Yediot Achronot’s piece on Mila 18 | WGM in the media

On 26 May, Yedi’ot Achronot, one of the largest Israeli journals, featured an article covering the archeological excavations at the former Mile 18 and the WGM’s efforts to preserve and properly commemorate the excavation site.

Itmar Eichner, diplomatic correspondent of the Yediot Achronot, wrote about the basements discovered during excavations carried by the Warsaw Ghetto Museum.

A translation of the article can be found below.

A discovery in excavations in the Warsaw Ghetto area: thousands of items belonging to Jews from before the Holocaust (Itmar Eichner)

Two house cellars, possibly connected to the Mordechaj Anielewicz bunker at 18 Mila Street in the capital of Poland, were uncovered as part of archaeological excavations at the site. Over 5,000 items related to Jewish life before the war were found in the basements

In the excavations carried out in the basements of two houses in Warsaw, at Muranowska Street 39 and Muranowska Street 41 – not far from Milla 18, where Mordechaj Anielewicz’s bunker was located in the ghetto – over 5,000 items related to the lives of the Jews who lived in these houses before the war were found. The objects were transferred to the Warsaw Ghetto Museum.

In the surviving basements, various items related to the daily life and religious practices of the residents were discovered, including tefillin, prayer books and tools for washing hands. According to the researchers, the discovery of the basements is an unusual thing. First, due to the proximity to Anielewicz’s bunker (the commander of the Jewish organization fighting in the Warsaw Ghetto Uprising), which they may have been part of. Secondly, due to the special kind of memory they enable – the excavation area at the former Mila 18 is the only place in contemporary Warsaw, which was rebuilt after World War II, that allows you to get close to a city that no longer exists and see that large parts of it are still under the feet of its residents.

“In the beginning, the archaeological research was supposed to last four weeks. But at some point we realized that we couldn’t finish the excavations because more and more rooms were discovered,” said Hana Wroblewska, the Minister of Culture and National Heritage. “Interpretations of where we are began. It was Mila 18, it was Mila 20? Muranowska? At some point it turned out that we had discovered an underground city. Now we are wondering how to treat it.”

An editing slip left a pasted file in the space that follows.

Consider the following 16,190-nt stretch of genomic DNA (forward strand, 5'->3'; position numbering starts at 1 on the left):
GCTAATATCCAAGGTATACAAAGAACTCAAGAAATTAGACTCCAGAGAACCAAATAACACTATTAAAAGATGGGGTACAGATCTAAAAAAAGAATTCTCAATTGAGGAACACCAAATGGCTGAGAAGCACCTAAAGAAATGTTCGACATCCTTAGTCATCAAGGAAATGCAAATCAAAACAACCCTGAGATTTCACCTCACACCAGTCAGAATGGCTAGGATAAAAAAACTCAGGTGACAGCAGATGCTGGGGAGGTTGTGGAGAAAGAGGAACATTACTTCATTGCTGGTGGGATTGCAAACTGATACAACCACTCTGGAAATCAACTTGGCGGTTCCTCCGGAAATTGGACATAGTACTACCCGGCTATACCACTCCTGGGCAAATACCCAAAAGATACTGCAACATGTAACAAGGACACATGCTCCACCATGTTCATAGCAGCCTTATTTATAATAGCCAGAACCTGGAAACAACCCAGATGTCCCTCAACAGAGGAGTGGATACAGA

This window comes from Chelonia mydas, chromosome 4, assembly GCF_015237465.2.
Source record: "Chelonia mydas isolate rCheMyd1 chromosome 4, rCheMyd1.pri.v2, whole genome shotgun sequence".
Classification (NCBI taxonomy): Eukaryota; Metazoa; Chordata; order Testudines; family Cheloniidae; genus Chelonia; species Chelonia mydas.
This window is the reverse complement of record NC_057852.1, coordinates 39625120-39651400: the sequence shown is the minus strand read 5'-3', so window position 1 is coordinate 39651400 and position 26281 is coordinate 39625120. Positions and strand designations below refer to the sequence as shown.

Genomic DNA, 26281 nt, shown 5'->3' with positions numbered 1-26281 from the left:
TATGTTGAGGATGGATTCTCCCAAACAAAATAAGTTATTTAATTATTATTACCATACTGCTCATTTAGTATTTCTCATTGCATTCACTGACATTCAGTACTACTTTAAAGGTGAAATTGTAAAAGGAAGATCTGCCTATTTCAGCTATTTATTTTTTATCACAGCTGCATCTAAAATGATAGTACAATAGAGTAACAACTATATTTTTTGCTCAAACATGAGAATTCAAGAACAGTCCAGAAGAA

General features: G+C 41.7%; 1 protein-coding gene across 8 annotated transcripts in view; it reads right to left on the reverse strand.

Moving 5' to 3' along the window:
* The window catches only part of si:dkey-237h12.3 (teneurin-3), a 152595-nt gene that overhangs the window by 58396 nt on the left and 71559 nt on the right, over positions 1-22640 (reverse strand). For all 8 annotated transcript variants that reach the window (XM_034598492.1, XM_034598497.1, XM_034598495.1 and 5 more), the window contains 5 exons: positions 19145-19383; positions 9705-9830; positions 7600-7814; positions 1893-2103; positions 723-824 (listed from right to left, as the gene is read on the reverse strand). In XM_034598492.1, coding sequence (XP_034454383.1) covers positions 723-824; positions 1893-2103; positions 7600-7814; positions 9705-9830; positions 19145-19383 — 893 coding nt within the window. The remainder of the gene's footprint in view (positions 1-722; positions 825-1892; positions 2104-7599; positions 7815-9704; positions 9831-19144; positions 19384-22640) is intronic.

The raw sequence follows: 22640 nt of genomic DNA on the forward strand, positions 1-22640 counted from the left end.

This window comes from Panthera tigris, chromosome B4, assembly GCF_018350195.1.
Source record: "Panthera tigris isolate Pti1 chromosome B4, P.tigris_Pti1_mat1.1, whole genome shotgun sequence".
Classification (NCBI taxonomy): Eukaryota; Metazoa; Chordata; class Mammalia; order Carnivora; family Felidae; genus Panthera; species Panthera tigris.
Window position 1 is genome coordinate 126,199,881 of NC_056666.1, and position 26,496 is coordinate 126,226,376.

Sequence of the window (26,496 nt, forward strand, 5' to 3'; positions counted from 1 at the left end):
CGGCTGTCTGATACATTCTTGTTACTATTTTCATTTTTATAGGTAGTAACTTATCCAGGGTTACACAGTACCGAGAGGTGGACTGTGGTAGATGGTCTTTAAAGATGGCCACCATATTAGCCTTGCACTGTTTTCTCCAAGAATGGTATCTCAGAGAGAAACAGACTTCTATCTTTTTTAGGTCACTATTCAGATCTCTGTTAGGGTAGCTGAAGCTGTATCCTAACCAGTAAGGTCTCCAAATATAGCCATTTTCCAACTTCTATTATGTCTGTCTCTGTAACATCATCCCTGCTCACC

At the Faculty of Architecture of the Warsaw University of Technology, a discussion was held on May 8 on the issue of commemoration in the public space, where they discussed the possibilities and challenges related to the preservation and appropriate commemoration of the cellars at Mila 18, which were uncovered during archaeological work carried out there in the past.

The Warsaw Ghetto Museum has already decided not to bury the exposed basements at this stage and to take steps to preserve them and turn them into a memorial site, material evidence of the history and heritage of the Jews of Warsaw. The decision not to bury the excavation area stems from the hope that it will be a kind of commemorative site – a permanent memory of the history of the city that no longer exists.

Albert Stankowski, director of the Warsaw Ghetto Museum, spoke about the need to preserve Mila 18 for future generations: “What was shocking for me was a meeting with a group of Israeli teenagers, during which one of the girls approached me and asked if she could take a stone from the excavation site with her. Only then did I understand How important it is that young people who come to Poland and are looking for material traces of history, can actually touch and see this history. This, among other things, led to the request of the Warsaw Ghetto Museum to preserve Milla 18.”